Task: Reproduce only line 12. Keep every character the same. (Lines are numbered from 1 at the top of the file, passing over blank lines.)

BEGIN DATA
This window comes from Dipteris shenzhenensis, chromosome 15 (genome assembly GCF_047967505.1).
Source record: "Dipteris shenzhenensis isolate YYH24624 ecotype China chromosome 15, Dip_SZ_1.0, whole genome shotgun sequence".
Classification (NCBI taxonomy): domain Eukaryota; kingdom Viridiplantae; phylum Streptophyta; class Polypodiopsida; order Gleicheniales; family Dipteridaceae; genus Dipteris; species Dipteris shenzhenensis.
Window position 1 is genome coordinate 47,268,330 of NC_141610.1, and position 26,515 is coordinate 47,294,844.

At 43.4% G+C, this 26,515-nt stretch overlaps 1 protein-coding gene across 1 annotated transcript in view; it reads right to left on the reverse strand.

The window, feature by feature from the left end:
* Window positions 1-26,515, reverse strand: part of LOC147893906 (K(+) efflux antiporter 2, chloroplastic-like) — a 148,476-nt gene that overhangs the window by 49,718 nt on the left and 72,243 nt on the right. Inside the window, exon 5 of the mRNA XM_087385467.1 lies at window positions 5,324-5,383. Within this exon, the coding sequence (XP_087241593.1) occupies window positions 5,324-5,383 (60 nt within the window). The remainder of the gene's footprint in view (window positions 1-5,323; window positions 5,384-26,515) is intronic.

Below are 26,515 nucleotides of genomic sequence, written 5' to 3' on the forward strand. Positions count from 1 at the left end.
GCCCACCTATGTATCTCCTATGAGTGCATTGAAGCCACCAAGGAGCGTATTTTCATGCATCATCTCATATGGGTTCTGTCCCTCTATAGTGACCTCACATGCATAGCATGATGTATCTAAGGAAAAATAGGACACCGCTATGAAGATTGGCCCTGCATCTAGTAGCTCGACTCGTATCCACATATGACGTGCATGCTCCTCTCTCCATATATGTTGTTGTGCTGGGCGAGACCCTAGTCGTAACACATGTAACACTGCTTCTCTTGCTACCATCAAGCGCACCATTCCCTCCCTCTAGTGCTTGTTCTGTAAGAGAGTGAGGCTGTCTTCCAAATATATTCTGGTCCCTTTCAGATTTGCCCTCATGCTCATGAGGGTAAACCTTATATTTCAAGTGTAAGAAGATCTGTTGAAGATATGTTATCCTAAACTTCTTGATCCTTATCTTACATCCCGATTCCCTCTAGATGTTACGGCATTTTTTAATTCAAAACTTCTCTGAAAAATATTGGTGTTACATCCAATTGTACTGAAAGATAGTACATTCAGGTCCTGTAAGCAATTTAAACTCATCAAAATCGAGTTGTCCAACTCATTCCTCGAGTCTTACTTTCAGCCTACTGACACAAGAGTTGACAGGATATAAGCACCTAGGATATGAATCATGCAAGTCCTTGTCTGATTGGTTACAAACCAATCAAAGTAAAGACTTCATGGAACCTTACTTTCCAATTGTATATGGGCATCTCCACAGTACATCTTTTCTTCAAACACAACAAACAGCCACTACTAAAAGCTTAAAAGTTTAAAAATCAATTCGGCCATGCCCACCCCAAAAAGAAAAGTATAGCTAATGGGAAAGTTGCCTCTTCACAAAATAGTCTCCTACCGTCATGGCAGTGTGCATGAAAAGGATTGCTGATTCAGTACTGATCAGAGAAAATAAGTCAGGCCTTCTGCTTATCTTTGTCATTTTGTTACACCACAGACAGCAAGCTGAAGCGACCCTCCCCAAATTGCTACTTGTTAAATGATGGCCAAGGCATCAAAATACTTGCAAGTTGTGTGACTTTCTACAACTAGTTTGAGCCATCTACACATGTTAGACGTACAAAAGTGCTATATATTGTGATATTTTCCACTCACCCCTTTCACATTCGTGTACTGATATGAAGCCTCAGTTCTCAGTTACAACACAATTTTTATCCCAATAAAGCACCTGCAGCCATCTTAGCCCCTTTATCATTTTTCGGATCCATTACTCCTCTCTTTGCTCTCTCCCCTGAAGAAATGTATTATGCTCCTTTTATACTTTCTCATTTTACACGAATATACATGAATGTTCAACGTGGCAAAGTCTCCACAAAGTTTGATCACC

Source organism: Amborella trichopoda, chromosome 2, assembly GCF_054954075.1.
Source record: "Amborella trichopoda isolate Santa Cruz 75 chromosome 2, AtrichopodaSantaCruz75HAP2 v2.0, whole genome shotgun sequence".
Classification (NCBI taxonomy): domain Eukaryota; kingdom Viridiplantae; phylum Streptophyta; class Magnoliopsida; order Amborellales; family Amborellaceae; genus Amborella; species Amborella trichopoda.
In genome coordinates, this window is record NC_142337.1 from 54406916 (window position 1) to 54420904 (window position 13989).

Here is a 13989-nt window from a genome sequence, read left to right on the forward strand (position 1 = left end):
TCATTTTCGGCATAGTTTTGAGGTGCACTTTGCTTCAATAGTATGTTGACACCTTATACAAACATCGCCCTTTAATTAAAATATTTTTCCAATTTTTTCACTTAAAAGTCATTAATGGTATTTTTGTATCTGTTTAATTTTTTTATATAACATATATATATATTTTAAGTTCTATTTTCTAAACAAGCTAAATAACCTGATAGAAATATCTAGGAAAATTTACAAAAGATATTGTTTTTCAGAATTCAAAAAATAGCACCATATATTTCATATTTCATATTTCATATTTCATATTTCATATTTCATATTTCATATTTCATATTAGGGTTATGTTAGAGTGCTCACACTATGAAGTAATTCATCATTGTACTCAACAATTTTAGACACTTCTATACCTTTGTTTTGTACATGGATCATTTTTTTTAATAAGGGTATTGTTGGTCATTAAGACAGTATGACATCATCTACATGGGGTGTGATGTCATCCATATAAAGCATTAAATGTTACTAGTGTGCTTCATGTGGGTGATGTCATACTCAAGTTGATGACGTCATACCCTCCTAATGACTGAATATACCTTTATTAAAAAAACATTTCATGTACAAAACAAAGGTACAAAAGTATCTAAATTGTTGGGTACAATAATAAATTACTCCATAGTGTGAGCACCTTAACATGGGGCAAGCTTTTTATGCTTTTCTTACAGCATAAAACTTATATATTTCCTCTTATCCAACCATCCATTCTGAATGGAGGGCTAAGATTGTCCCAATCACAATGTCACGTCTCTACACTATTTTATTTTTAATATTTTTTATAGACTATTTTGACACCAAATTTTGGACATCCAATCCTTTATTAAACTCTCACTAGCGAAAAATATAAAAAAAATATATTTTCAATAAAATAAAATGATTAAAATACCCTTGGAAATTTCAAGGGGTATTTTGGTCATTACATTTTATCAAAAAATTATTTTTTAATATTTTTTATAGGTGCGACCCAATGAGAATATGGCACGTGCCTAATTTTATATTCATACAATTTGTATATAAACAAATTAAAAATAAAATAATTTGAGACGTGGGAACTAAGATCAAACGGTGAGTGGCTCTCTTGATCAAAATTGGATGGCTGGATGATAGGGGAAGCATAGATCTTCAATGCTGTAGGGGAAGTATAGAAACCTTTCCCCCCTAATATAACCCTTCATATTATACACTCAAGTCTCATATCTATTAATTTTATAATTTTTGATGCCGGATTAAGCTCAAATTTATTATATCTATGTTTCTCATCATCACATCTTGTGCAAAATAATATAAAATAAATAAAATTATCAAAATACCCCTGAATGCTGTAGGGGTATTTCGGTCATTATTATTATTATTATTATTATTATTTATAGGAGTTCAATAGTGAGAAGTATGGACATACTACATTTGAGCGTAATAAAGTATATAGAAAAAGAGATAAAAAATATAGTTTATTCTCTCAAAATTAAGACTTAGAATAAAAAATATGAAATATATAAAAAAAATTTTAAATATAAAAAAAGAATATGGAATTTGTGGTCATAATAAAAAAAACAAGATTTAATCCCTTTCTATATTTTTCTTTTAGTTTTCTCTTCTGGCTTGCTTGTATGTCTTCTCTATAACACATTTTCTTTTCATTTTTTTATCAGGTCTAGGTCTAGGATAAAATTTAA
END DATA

Classification (NCBI taxonomy): domain Eukaryota; kingdom Viridiplantae; phylum Streptophyta; class Magnoliopsida; order Amborellales; family Amborellaceae; genus Amborella; species Amborella trichopoda.